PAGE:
The Nose: I don’t really know this opera well enough to know if this is worthwhile. I think personally that I’ll pass, but I’d be interested to know what others think.

Tosca: I hate the Met’s production of this. And it has Alagna in it. Enough said.

Falstaff: I don’t know if I’ll go to this or not. I quite like this opera, without being fanatical about it. I’m not sure what to expect from the new production. Just generally – I don’t know. At all.

Rusalka: Probably almost definitely. I love Dvorák but I don’t really know this opera, so I really want to see this. Also I just want need to see Renee.

Prince Igor: I really want to go and see this. It sounds like an interesting and possibly under-performed opera. The production also looks very good and I would like to hear Abdrazakov sing because he is one of the singers I hear about fairly regularly, but have never listened to.

Werther: Kaufmann+Garanca+Massenet= OMG I TOTALLY HAVE TO GO AND SEE THIS!!!

La Bohème: I could go if I have nothing else to do, but I probably shan’t bother. It’s the same (admittedly excellent) Zeffirelli production that seems to be perfectly capable of being brought out for performances every other year until its first appearance is no longer in living memory. This performance features Vittorio Grigolo and Anita Hartig.

Così fan tutte: I personally think I should go to this because I really don’t know this opera at all (I mean, I have a vague understanding of the plot and I can recognise Soave sia il vento, but that’s about it). Isabel Leonard, Danielle de Niese, Matthew Polenzani and Susanna Phillips are all involved, so I think that makes it worthwhile, at the very least.

La Cenerentola: I have something to admit here, which is that I am not exactly a huge fan of Rossini. That is to say, I like much of the music, but some of it I find very dull and if the opera does not have a good cast and an entertaining production, it can become very tedious very quickly. In this case though, it’s Cenerentola – by all accounts one of his better operas – and starring Joyce Didonato, Juan Diego Flórez and Luca Pisaroni, no less, so this should be Rossini at his best.

Looking through the rest of the season, which I won’t be able to see, but at least hear on the radio, there are a few things worth noting:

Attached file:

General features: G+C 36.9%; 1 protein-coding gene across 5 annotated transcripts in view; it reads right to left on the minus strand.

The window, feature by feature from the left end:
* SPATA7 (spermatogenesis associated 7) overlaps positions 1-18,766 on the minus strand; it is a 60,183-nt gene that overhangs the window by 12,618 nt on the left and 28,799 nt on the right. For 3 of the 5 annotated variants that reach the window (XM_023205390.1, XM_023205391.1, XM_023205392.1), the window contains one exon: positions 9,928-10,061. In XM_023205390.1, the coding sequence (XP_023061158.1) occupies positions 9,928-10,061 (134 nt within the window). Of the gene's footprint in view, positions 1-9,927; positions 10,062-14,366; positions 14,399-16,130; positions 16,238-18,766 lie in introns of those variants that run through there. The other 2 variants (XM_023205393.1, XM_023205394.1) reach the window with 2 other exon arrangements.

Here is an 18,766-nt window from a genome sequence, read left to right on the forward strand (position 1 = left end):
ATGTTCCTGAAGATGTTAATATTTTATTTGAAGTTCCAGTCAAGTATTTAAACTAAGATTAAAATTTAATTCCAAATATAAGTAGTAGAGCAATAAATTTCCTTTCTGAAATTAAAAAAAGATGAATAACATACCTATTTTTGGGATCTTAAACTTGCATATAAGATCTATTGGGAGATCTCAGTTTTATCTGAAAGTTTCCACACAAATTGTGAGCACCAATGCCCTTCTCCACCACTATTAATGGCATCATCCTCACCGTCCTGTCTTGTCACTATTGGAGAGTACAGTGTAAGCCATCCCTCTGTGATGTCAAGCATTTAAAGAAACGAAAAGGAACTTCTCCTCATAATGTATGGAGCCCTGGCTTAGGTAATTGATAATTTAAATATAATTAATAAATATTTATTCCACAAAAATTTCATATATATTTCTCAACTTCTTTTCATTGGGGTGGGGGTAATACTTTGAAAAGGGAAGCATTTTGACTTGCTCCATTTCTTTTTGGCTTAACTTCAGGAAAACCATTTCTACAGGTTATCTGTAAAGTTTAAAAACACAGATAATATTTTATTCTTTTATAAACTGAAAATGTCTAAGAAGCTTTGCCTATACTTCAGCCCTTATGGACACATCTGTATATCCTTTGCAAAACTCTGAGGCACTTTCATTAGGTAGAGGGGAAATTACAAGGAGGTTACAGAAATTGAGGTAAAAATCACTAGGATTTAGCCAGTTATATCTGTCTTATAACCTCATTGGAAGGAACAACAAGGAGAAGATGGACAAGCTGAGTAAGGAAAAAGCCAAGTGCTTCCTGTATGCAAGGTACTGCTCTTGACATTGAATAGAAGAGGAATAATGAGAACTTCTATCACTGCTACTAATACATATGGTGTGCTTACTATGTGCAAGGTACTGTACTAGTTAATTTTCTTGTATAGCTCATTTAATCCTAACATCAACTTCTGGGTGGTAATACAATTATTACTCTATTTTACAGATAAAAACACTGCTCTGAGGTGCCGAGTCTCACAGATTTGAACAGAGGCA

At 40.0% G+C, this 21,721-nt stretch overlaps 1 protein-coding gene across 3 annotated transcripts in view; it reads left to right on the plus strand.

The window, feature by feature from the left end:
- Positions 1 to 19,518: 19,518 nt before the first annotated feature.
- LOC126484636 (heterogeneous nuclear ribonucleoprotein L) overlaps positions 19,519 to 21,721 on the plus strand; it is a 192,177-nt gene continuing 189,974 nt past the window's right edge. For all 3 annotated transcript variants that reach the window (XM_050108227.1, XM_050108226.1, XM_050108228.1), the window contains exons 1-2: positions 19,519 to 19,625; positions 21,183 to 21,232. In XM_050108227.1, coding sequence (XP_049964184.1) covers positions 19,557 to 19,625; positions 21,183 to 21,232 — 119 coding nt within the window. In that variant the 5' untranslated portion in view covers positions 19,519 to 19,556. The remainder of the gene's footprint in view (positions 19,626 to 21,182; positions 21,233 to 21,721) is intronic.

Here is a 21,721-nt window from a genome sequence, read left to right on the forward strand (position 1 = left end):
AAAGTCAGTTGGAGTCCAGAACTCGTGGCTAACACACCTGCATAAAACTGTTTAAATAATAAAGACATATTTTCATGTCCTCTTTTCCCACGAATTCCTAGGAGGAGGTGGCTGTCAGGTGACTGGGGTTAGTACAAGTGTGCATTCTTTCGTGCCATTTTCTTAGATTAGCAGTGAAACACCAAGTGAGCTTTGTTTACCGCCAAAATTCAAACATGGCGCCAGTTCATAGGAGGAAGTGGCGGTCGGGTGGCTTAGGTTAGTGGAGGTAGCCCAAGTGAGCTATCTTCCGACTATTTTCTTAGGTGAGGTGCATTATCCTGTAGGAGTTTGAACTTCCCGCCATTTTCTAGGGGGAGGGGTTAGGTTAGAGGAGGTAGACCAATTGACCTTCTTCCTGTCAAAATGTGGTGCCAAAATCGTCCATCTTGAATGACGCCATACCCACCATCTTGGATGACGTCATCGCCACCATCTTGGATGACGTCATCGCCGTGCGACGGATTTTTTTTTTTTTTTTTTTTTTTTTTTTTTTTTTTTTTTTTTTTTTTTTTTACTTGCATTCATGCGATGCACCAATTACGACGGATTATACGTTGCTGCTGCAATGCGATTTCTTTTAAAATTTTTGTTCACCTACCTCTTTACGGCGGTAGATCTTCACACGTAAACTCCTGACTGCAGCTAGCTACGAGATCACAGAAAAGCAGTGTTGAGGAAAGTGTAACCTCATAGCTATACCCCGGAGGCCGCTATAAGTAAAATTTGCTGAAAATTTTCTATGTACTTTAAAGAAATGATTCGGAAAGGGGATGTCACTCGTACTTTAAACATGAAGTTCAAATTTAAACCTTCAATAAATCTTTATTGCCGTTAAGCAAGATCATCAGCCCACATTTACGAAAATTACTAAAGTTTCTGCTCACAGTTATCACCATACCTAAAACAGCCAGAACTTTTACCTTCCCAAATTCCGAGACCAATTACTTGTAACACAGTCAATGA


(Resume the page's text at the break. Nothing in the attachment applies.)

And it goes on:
This is the overall lineup by composer:

  • Tchaikovsky-1,
  • Mozart-2 (including the cut-down-and-sung-in-English version of The Magic Flute), 
  • Shostakovitch-1,
  • Bellini-3,
  • Britten-1,
  • Muhly-1,
  • Puccini-3,
  • R. Strauss-3,
  • Verdi-2,
  • J. Strauss-1,  
  • Donizetti-1,
  • Dvorak-1,
  • Borodin-1,
  • Massenet-1,
  • Berg-1,
  • Giordano-1,
  • Rossini-1,
  • Various Baroque Composers-1 (The (Return of the) Enchanted Island)
  • and, noticeably, Wagner-0. 

Not being personally a Bellini fan, I think that having three of his operas is a bit much, especially since it appears to be pushing out Verdi and Wagner. I think it would be more justifiable if they had a couple of really good Bellini singers (e.g. if we were back in the days of Sutherland and Callas, it would make a lot more sense). Maybe they think they’ve been overloading a bit on the Donizetti and they’re trying to balance it out a bit without taking away the bel canto operas altogether. In which case, partial success. What I don’t understand, though, is if they want to do so much Bellini, why not schedule at least one of them to be shown in HD, rather than repeating the same old Puccini productions? I suppose they want to ensure they make more profit by showing ‘safe’ operas, but for those of us who are interested in hearing some different repertoire, this is irritating. Anyway, if some people want to go to an opera for the first time, Così, Tosca,  Bohème and Cenerentola are all good choices, they don’t need to show all of them. I’m pretty sure that Tosca and Bohème could both be left off and neither operatic newcomers nor more regular viewers would miss them (and this is coming from the mouth keyboard of a lifelong Puccini fanatic who counts both of those operas among her favourites).

The total absence of Wagner is both puzzling and understandable. Yes, they have scheduled a lot of Wagner recently and no doubt spent huge amounts of money and effort on it but there are a lot of very good Wagner singers around at the moment whom we want to hear. Surely they could have just squeezed one little Dutchman in there somewhere?

In the HD shows, it is noticeable that there is a lot of Russian and Czech opera going on. Not that I’m complaining about this at all.

Overall, good season, could be better and I’m definitely looking forward to several of those HDs and radio broadcasts.